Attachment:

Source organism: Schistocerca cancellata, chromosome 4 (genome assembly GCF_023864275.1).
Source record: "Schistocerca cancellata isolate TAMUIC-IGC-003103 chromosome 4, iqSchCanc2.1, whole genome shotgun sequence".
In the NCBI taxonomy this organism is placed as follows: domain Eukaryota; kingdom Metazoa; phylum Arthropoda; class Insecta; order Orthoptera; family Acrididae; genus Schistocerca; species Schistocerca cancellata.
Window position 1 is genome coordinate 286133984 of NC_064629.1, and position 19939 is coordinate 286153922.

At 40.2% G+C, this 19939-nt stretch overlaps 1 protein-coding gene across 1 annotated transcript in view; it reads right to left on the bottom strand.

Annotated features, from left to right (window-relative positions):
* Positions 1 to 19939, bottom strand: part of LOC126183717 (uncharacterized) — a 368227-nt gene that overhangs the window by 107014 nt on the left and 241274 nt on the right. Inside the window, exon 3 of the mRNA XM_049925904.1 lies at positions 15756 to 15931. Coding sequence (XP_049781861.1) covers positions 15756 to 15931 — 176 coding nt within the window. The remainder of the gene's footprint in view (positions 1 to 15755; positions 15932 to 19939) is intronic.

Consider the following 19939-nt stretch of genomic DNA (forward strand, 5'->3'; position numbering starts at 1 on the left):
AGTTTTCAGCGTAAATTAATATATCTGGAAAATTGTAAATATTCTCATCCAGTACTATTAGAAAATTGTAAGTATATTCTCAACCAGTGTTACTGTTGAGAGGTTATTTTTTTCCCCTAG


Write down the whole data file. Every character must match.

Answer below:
Source organism: Schistocerca cancellata, chromosome 4 (genome assembly GCF_023864275.1).
Source record: "Schistocerca cancellata isolate TAMUIC-IGC-003103 chromosome 4, iqSchCanc2.1, whole genome shotgun sequence".
In the NCBI taxonomy this organism is placed as follows: domain Eukaryota; kingdom Metazoa; phylum Arthropoda; class Insecta; order Orthoptera; family Acrididae; genus Schistocerca; species Schistocerca cancellata.
Window position 1 is genome coordinate 286133984 of NC_064629.1, and position 19939 is coordinate 286153922.

At 40.2% G+C, this 19939-nt stretch overlaps 1 protein-coding gene across 1 annotated transcript in view; it reads right to left on the bottom strand.

Annotated features, from left to right (window-relative positions):
* Positions 1 to 19939, bottom strand: part of LOC126183717 (uncharacterized) — a 368227-nt gene that overhangs the window by 107014 nt on the left and 241274 nt on the right. Inside the window, exon 3 of the mRNA XM_049925904.1 lies at positions 15756 to 15931. Coding sequence (XP_049781861.1) covers positions 15756 to 15931 — 176 coding nt within the window. The remainder of the gene's footprint in view (positions 1 to 15755; positions 15932 to 19939) is intronic.

Consider the following 19939-nt stretch of genomic DNA (forward strand, 5'->3'; position numbering starts at 1 on the left):
AGTTTTCAGCGTAAATTAATATATCTGGAAAATTGTAAATATTCTCATCCAGTACTATTAGAAAATTGTAAGTATATTCTCAACCAGTGTTACTGTTGAGAGGTTATTTTTTTCCCCTAG